X

12-Year-Old Australian Boy Fights with His Mother, Steals Her Credit Cards and Flies to Bali for 4-Day Vacation

12-year-olds get into arguments with their parents all the time, but most of them just storm off to their room to cool off. Not Drew (made-up name), a boy from Sydney, Australia, who, after a fight with his mother, stole her credit card, got on a plane and flew to the island of Bali for an unforgettable 4-day vacation.

Drew’s name may be fake for privacy reasons, but his incredible story is not. After a quarrel with his mother, Emma, the 12-year-old boy decided it was time to do something drastic, and a vacation to the family’s favorite holiday destination, Bali, seemed like just what the doctor ordered. Only this time, he would go all by himself and experience the freedom of being alone in one of the most beautiful places on Earth, at his parents’ expense. For that, he needed his mother’s credit cards and a way to board a plane without having to answer too many questions. Sounds like a tall order, but this kid had it all figured out.

Read More »

Indonesian “Iron Man’ Allegedly Builds Brainwave-Controlled Robotic Arm from Scrap

Wayan Sutawan is being hailed as Indonesia’s very own Iron Man after building a robotic device that he claims can read signals from his brain allowing him to control his paralyzed left arm.

This literally unbelievable story started six months ago, when Sutawan suffered a stroke that left him with a paralyzed arm. Having studied a bit of mechanical engineering in high school, the father-of-three spent the next couple of months working on a robotic arm using spare parts that were just lying around in his garage. He finally created a strap-on mechanism for his paralyzed limb connected to a headband that he claims reads his brainwaves and transmits commands.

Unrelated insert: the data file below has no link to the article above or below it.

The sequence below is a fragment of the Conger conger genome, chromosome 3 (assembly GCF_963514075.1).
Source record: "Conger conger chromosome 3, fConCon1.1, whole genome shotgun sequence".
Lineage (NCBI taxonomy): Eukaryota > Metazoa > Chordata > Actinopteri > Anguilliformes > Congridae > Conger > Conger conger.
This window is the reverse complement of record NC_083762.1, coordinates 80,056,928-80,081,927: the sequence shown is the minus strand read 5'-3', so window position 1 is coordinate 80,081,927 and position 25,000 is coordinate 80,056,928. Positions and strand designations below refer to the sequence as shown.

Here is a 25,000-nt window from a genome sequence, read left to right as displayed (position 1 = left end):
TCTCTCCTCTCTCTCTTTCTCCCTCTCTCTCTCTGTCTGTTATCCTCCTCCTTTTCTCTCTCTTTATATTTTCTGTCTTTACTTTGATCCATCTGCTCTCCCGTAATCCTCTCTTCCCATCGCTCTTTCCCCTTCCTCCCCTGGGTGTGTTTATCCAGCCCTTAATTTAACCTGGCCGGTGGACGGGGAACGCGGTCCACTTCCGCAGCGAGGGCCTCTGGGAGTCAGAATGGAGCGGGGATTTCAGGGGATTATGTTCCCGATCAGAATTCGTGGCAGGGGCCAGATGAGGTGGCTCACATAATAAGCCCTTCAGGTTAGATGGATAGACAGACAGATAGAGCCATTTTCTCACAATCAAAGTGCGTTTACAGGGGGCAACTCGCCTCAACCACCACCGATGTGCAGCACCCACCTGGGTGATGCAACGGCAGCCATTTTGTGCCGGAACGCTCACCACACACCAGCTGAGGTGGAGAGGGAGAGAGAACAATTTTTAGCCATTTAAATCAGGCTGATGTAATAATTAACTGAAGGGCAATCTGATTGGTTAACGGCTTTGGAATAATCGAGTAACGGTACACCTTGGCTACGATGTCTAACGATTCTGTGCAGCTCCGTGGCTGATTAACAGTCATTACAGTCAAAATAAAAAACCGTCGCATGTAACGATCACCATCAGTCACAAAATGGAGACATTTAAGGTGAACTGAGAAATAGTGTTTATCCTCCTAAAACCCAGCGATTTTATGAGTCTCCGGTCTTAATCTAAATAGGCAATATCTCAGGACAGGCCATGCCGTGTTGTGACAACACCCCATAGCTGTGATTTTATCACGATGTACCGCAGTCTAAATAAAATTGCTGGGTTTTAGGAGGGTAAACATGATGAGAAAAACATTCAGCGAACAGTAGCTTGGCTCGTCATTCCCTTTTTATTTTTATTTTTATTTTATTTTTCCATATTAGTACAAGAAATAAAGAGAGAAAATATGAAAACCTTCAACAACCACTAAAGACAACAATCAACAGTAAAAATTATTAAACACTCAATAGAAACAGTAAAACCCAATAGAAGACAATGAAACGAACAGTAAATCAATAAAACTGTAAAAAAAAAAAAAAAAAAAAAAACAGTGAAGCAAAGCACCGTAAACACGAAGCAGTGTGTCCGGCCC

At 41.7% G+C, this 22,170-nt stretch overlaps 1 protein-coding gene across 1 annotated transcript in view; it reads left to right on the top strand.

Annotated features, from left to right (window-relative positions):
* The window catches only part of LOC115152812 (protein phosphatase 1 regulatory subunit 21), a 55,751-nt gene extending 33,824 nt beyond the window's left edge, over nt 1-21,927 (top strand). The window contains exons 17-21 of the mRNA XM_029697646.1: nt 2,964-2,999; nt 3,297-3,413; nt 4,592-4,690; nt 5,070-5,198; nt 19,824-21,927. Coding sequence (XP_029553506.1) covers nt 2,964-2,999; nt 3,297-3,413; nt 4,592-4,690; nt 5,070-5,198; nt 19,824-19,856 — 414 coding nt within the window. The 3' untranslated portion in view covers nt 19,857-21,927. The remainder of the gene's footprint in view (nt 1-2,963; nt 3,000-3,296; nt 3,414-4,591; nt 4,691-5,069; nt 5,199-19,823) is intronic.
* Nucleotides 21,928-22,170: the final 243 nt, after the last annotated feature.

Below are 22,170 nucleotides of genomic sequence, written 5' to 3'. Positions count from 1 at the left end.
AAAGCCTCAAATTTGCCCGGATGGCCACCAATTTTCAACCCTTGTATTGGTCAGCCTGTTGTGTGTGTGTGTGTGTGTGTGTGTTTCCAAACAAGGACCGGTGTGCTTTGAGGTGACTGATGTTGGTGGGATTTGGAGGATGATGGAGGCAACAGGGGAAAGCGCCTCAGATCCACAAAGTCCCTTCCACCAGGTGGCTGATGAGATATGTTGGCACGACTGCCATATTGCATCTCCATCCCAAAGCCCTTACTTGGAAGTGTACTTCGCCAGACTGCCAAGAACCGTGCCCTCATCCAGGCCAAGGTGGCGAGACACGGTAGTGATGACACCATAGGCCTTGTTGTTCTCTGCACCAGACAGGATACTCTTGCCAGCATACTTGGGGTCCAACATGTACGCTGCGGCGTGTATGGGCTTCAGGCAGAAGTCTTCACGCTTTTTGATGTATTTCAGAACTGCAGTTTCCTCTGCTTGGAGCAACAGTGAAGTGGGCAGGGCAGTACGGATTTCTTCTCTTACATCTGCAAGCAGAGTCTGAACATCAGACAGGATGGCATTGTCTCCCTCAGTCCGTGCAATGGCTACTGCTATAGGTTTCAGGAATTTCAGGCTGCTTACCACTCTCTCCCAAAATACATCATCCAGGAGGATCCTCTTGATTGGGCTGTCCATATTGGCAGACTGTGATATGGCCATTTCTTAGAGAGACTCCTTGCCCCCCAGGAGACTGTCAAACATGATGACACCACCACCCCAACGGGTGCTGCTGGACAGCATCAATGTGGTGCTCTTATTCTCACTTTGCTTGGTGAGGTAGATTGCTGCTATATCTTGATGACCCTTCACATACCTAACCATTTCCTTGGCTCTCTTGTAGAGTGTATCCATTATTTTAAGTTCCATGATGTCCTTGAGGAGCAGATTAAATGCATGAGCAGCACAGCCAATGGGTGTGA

In a video report by Indonesia’s Kompas TV, Sutawan is seen strapping the device on to his left arm and covering his left hand with a thick rubber glove. He then puts on the headband, and after a moment’s concentration, the arm miraculously jerks to life. He is then able to use the paralyzed hand to perform delicate tasks. He’s also able to lift up to 10 kilograms of weight with the device on his left arm.

real-life-iron-man Read More »

The Balinese “Deaf Village” Where Everyone Knows Sign Language

In the remote Balinese village of Bengkala every one of the 3,000-odd residents can fluently communicate in kata kolok, a centuries-old sign language, and people with speech and hearing deficiencies are always treated with respect.

That so many people would bother to learn sign language might seem strange, but there’s a good reason behind the unique tradition – the number of hearing and speech impaired in Bengkala is about 15 times higher than the world average and it’s believed to have been even higher in the past. So it’s only natural that, in time, body language took precedence over words, and villagers developed their own unique sign language which has been passed on for centuries.

The high incidence of deafness is apparently caused by the geographically-centric recessive gene DFNB3, present in the village for over seven generations. Parents with normal hearing may have a deaf child, and deaf parents are known to have children who can hear perfectly well. Either way, it seems to make no difference to the villagers, who have long learned to treat everyone the same, without any kind of discrimination.

Bengkala-village Read More »

The Tipat War of Bali Is What I Call a Real Food Fight

Every year the men of Kapal Village, in Bali, celebrate the rice harvest by throwing rice cakes at each other in one of the largest traditional food fights in the world.

Also known as the Aci Rah Pengangon ritual, the Tipat War is preceded by a collective prayer in the inner court of Kapal Village’s Pura Desa (the village temple). Here local men give thanks for the bountiful rice harvest and relax before the upcoming food massacre. After praying, dozens of bare-chested men start the first rice cake fight right in the middle of the temple courtyard. They are divided into two groups and throw tipat (cooked rice wrapped in a square shaped woven coconut leaf) at each other. This fight lasts for only five minutes and is a preliminary event to the full-scale war that is about to take place in the village street outside the temple.

Read More »